Daniel Blake and John Lloyd to the American Commissioners1
Copy:2 National Archives
Nantes Sept. 19. 1778.
Being informd that some malicious person, or persons, have been, and are still endeavoring, by the most infamous means, to deprive Mr. J. D. Schweighauser of his good name, and being apprehensive that the intention is to prejudice him in the estimation of the Honorable Commissioners,3 we think it an act of Justice due to injurd Merit, to acquaint you, that we have employd, and are now employing that Gentleman to transact for our friends and ourselves to a very large amount. The satisfaction that they and We have receivd from his assiduity, honor, and integrity will induce us to pursue every means in our power, after our arrival in America, to serve him; being confident that as a Merchant he most justly deserves public and private confidence. He has had, and continues to transact a very considerable part of the business to and from America, and we have always heard the Americans, who have had any Connection with him, speak of him in the most respectful Terms.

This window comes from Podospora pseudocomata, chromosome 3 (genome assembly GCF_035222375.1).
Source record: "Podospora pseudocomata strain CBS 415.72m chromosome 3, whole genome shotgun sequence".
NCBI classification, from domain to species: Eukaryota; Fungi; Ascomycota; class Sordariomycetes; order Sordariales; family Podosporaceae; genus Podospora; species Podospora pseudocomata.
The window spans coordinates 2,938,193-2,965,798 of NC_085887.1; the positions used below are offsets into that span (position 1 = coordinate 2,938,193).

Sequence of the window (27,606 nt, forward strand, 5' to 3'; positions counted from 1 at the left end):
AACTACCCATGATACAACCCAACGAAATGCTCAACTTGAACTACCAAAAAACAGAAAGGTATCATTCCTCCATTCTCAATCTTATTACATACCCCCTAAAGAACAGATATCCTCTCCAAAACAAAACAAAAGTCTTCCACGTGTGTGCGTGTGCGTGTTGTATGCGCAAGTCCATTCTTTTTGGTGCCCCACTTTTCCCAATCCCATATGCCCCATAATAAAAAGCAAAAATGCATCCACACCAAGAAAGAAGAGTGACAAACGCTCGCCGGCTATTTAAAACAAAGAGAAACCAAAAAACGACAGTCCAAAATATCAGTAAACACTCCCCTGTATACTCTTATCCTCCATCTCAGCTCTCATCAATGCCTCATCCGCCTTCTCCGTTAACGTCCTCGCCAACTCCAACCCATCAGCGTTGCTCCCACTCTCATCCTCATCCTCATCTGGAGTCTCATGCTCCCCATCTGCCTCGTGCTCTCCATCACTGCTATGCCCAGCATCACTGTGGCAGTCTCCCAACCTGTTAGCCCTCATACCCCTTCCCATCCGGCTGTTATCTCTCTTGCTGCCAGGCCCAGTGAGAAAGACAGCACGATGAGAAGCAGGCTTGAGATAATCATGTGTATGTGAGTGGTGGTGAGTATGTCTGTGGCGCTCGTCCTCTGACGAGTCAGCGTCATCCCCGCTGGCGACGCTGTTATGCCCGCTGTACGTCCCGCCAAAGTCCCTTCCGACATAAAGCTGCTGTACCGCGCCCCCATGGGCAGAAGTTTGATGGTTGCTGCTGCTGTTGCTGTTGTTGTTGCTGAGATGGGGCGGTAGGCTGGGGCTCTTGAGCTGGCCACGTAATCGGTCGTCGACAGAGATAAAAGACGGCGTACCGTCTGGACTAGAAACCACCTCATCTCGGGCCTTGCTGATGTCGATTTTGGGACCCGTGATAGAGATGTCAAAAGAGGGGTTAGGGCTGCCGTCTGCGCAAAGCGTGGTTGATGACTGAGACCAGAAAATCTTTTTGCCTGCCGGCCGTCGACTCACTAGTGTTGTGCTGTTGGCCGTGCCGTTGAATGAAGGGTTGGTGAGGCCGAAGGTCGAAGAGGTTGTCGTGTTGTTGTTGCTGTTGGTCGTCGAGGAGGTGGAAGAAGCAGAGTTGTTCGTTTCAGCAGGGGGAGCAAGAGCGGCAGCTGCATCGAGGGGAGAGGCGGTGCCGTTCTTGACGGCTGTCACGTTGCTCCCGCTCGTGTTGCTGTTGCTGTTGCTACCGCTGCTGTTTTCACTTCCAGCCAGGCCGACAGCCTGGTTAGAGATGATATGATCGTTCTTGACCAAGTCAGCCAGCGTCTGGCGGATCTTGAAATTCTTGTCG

1. Daniel Blake (1731–80) was a brother of William Blake (XXVI, 40 n) and like him had married into the Izard family and was presently a merchant in Nantes: S.C. Hist. and Geneal. Mag., II, 228 n, 231 n; Laurens Papers, VI, 55 n; Lloyd et al. to the commissioners, Jan. 7, 1779. APS. For Lloyd, another merchant, see Livingston’s letter of July 21.
2. Included by William Lee in his letter to John Jay of March 8, 1779 (National Archives). The entire letter is published in Ford, Letters of William Lee, II, 540–84; see in particular pp. 580–1.
3. The attack on Schweighauser was a result of his relationship to Dobrée: see John Lloyd to Lee, Sept. 19, 1778, ibid., p. 580. See also Chaumont’s letter of July 5 and Dobrée’s of Aug. 11, above.